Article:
This, child, is why we’re here.

 

 

 

 

Not really a holiday, exactly. But good question.

Me:  “Oh, look.  It’s November 5th.  Guy Fawkes Day.”

Mark:  “Guy Fawkes?  Who’s that?”

Me:  “He tried to blow up Parliament in 1605.”

Mark (incredulous):  “And we celebrate that?  WHY IS THIS A HOLIDAY?”

Successful Play-doh Extraction

So we’re at the doctor on Wednesday…

Doctor:  “Mark, um, the inside of your ear is blue.”  Looks some more.  “Did you put a bead in here?”

Mark (emphatically):  “No!”

Doctor:  “Does it hurt?”

Mark:  “No.”

Doctor:  “Do you have trouble hearing?”

Mark:  “Yes!”

(Inside my head):  THAT explains a lot.

Doctor:  “Well, it has to come out.  Schedule with the ENT.”

Scheduled with the ENT.  (I have to type it as ENT, not Ent–otherwise I has visions of Treebeard poking twiggy fingers into Mark’s ear).

Hastily rescheduled Friday morning after a sobbing Mark called from school that the 2 PM appointment overlapped the school Halloween costume parade.

ENT:  “Okay, Mark, let’s get that bead out.”

Mark:  “Will this take long?  The costume parade is at 2:30.”

ENT:  “Not if you hold still.”

MARK FREEZES

ENT:  “Oooaaaakkky.  It’s crumbling, so not a bead.”

Mark (indignantly):  “I did NOT put a bead in my ear.”

ENT:  “I think it’s play-doh.”

Mark:  “Oh.  That.”

(Inside my head):  The paper wad up the nose.  Now this.  You’re out of easy-to-retrieve-from orifices, kid.

In the car:

Me:  “How DID you end up with play-doh in your ear?”

Mark:  “I sleepwalk.”

Cooking Something (anything!) Up

So apparently Mark thinks Brian doesn’t know how to cook.

Me (trying to lure Mark to help with dinner):  “Come on, kid, I’ll show you how to make pesto.”

Mark:  “Why?”

Me:  “Someday you will need to feed yourself.”

Mark:  “I already know how to make ramen.”

Me:  “You might want to eat something besides ramen.”

Mark:  “I LIKE ramen.”

Me:  “Fine.  But someday you may want to impress a girl, and we love guys who cook.”

Mark:  “Then why doesn’t Dad know how?”

Since I’m leaving Friday and will be gone for a week, Mark’s belief in his father’s inability to navigate the kitchen has moved from a curiosity to a source of grave concern.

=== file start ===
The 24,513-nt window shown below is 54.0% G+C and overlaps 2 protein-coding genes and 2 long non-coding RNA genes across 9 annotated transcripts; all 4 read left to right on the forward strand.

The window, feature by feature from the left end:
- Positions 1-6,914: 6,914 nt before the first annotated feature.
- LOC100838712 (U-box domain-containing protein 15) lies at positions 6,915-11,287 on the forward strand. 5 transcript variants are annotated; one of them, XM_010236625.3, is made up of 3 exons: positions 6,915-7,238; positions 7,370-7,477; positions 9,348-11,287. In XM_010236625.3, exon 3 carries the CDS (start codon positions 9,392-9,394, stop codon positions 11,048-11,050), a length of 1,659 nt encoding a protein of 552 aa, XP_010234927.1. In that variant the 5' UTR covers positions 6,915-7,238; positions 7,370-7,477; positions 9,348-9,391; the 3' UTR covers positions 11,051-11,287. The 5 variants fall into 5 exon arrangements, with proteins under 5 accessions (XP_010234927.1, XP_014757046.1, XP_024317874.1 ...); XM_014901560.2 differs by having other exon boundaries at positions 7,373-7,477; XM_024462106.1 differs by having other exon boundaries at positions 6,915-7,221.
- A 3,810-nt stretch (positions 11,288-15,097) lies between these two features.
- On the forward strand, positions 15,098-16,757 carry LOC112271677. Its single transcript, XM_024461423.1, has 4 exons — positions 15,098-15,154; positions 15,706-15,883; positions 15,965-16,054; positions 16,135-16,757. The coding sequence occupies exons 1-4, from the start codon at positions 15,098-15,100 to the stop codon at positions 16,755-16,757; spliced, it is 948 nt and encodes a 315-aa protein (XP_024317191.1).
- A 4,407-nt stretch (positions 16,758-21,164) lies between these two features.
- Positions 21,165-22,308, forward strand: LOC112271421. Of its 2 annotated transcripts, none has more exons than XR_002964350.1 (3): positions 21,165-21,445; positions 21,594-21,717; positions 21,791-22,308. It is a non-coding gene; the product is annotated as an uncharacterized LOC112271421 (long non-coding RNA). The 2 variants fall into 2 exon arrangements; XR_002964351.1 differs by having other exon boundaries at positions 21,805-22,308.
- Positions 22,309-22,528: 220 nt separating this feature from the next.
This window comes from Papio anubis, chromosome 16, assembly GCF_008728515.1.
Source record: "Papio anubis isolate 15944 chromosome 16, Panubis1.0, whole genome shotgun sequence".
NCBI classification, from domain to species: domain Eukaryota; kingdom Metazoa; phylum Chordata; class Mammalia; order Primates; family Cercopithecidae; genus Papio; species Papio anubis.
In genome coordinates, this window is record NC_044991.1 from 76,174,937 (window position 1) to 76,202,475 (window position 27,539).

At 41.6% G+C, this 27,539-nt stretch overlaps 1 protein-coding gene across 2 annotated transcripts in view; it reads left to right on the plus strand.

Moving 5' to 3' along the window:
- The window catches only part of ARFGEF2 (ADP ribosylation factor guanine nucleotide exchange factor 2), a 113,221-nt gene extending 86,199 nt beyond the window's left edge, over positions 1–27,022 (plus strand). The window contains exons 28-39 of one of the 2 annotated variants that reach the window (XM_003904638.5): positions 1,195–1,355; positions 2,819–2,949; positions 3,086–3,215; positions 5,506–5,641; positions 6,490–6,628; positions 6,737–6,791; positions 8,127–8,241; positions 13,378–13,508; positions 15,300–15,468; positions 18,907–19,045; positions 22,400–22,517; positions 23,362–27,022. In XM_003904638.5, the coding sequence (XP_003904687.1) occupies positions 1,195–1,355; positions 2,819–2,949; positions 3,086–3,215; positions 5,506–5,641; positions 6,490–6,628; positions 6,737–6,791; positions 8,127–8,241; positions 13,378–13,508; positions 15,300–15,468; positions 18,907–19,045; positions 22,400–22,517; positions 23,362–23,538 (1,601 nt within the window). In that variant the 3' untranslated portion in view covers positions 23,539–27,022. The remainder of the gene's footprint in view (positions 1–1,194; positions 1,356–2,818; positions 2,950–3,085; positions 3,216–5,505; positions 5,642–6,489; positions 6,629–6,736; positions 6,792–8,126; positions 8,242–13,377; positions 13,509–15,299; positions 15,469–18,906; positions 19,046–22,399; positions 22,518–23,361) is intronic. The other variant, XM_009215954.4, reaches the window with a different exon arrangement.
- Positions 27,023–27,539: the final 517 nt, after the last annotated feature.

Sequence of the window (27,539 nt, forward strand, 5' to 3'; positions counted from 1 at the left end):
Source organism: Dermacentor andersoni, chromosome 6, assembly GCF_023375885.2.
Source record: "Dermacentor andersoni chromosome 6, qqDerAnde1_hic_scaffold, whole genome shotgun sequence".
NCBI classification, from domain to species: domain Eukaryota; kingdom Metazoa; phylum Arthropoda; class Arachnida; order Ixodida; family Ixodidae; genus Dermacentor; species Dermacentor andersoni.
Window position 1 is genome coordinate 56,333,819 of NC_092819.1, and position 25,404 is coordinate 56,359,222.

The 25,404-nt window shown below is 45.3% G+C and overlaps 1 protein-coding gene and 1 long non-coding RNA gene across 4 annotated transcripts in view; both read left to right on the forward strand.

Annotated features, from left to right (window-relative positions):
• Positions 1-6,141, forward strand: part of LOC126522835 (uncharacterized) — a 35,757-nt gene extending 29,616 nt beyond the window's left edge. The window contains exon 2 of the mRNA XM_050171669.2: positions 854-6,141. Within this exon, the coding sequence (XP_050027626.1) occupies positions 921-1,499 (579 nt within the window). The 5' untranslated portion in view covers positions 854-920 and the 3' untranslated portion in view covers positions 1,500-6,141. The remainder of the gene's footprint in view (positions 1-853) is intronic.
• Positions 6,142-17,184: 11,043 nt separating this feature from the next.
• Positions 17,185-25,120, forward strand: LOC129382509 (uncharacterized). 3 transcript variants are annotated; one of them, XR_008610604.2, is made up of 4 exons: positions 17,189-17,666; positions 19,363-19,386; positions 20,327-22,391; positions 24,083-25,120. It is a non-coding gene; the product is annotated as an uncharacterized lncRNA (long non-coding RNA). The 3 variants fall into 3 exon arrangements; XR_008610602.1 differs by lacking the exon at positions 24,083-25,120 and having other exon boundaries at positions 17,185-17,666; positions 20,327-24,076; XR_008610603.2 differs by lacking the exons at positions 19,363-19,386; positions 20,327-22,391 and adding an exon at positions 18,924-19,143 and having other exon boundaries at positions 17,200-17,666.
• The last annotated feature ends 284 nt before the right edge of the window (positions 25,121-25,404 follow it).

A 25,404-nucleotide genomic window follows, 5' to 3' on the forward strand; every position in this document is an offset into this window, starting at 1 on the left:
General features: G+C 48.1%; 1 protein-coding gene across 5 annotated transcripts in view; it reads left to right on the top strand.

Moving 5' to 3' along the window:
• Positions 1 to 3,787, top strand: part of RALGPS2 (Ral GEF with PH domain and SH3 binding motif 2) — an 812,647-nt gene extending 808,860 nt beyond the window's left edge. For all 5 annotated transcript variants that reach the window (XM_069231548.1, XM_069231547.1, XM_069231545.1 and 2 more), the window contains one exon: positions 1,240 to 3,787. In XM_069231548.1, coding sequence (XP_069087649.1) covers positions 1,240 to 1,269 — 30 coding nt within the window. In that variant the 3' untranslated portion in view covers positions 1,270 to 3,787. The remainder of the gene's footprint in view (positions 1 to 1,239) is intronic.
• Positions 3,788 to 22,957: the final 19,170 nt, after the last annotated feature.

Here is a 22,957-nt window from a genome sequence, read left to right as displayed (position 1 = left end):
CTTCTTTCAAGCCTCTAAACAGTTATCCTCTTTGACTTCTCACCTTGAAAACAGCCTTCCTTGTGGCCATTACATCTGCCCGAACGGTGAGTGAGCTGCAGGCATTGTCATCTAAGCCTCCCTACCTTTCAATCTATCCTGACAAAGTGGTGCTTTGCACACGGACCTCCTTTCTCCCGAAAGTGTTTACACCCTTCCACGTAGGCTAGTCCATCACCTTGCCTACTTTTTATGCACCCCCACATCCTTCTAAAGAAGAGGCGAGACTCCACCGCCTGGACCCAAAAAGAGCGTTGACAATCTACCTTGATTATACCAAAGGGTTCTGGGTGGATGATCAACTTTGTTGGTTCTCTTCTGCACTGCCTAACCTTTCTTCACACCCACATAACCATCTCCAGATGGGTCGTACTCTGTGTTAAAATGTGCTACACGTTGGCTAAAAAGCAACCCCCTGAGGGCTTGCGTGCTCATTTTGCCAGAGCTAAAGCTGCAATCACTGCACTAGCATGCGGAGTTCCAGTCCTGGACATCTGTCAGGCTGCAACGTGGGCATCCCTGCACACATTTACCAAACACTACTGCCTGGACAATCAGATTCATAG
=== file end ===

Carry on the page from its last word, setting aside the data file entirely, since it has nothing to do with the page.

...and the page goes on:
Monday.

Mark:  “I think we should go to the grocery store.”

Me:  “Why?”

Mark:  “We need some frozen dinners.”

Me:  “Why?”

Mark:  “So I can eat while you’re gone.”

Me:  “Dad can cook.”

Mark:  “I think it would be a good idea to have some frozen dinners.”

Tuesday.

Mark:  “I think we should go to the grocery store and get some frozen dinners.”

Me:  “YOUR FATHER KNOWS HOW TO COOK.”

Mark decides to stay silent but is obviously skeptical.

Wednesday.

[We are at the grocery store filling a prescription]

Mark:  “While we are here, I think we should get some frozen dinners.”

Me:  “You know, I have successfully left children alone with your father and none of them died of starvation.”

Mark:  “I DON’T WANT TO DIE AND I DON’T WANT TO EAT RAMEN FOR A WHOLE WEEK.  Can we PLEASE get some frozen dinners?”

On Determining Gender in (Magic?) Cats

Overheard from the backseat on the way to Target this afternoon:

Kate:  “If Cloudy were magic and could turn into a human, I’d marry him.”

Mark:  “Why?”

Kate:  “He’s seen me naked.  And he’s a boy.  I’d HAVE to marry him.”

Mark:  “Maybe he CAN turn into a human but he doesn’t, because he only likes you as a friend.”

Kate:  “Cloudy LOVES me.”

Mark:  “Maybe.  And how do you even know he’s a boy?”

Kate:  “He MUST be a boy.  His farts are TERRIBLE.”